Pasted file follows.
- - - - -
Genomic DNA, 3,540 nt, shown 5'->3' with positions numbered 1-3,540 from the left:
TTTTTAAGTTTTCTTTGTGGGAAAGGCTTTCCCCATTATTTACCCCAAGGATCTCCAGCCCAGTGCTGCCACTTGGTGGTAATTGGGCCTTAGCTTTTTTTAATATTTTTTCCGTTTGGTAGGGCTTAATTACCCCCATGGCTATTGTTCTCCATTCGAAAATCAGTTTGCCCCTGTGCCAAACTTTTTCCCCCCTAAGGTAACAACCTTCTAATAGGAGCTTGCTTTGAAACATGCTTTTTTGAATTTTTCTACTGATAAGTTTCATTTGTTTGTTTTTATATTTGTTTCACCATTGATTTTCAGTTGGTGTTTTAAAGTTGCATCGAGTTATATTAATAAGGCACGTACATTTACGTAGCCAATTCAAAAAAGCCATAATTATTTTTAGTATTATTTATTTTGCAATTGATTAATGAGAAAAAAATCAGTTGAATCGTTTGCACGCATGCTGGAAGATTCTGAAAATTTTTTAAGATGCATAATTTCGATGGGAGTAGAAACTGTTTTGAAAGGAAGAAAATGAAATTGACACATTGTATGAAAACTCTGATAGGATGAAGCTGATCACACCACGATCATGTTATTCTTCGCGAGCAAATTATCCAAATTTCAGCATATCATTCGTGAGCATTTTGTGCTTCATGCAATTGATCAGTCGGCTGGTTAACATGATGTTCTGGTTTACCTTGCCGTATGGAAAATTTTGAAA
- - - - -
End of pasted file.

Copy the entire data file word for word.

Genomic DNA, 3,540 nt, shown 5'->3' with positions numbered 1-3,540 from the left:
TTTTTAAGTTTTCTTTGTGGGAAAGGCTTTCCCCATTATTTACCCCAAGGATCTCCAGCCCAGTGCTGCCACTTGGTGGTAATTGGGCCTTAGCTTTTTTTAATATTTTTTCCGTTTGGTAGGGCTTAATTACCCCCATGGCTATTGTTCTCCATTCGAAAATCAGTTTGCCCCTGTGCCAAACTTTTTCCCCCCTAAGGTAACAACCTTCTAATAGGAGCTTGCTTTGAAACATGCTTTTTTGAATTTTTCTACTGATAAGTTTCATTTGTTTGTTTTTATATTTGTTTCACCATTGATTTTCAGTTGGTGTTTTAAAGTTGCATCGAGTTATATTAATAAGGCACGTACATTTACGTAGCCAATTCAAAAAAGCCATAATTATTTTTAGTATTATTTATTTTGCAATTGATTAATGAGAAAAAAATCAGTTGAATCGTTTGCACGCATGCTGGAAGATTCTGAAAATTTTTTAAGATGCATAATTTCGATGGGAGTAGAAACTGTTTTGAAAGGAAGAAAATGAAATTGACACATTGTATGAAAACTCTGATAGGATGAAGCTGATCACACCACGATCATGTTATTCTTCGCGAGCAAATTATCCAAATTTCAGCATATCATTCGTGAGCATTTTGTGCTTCATGCAATTGATCAGTCGGCTGGTTAACATGATGTTCTGGTTTACCTTGCCGTATGGAAAATTTTGAAA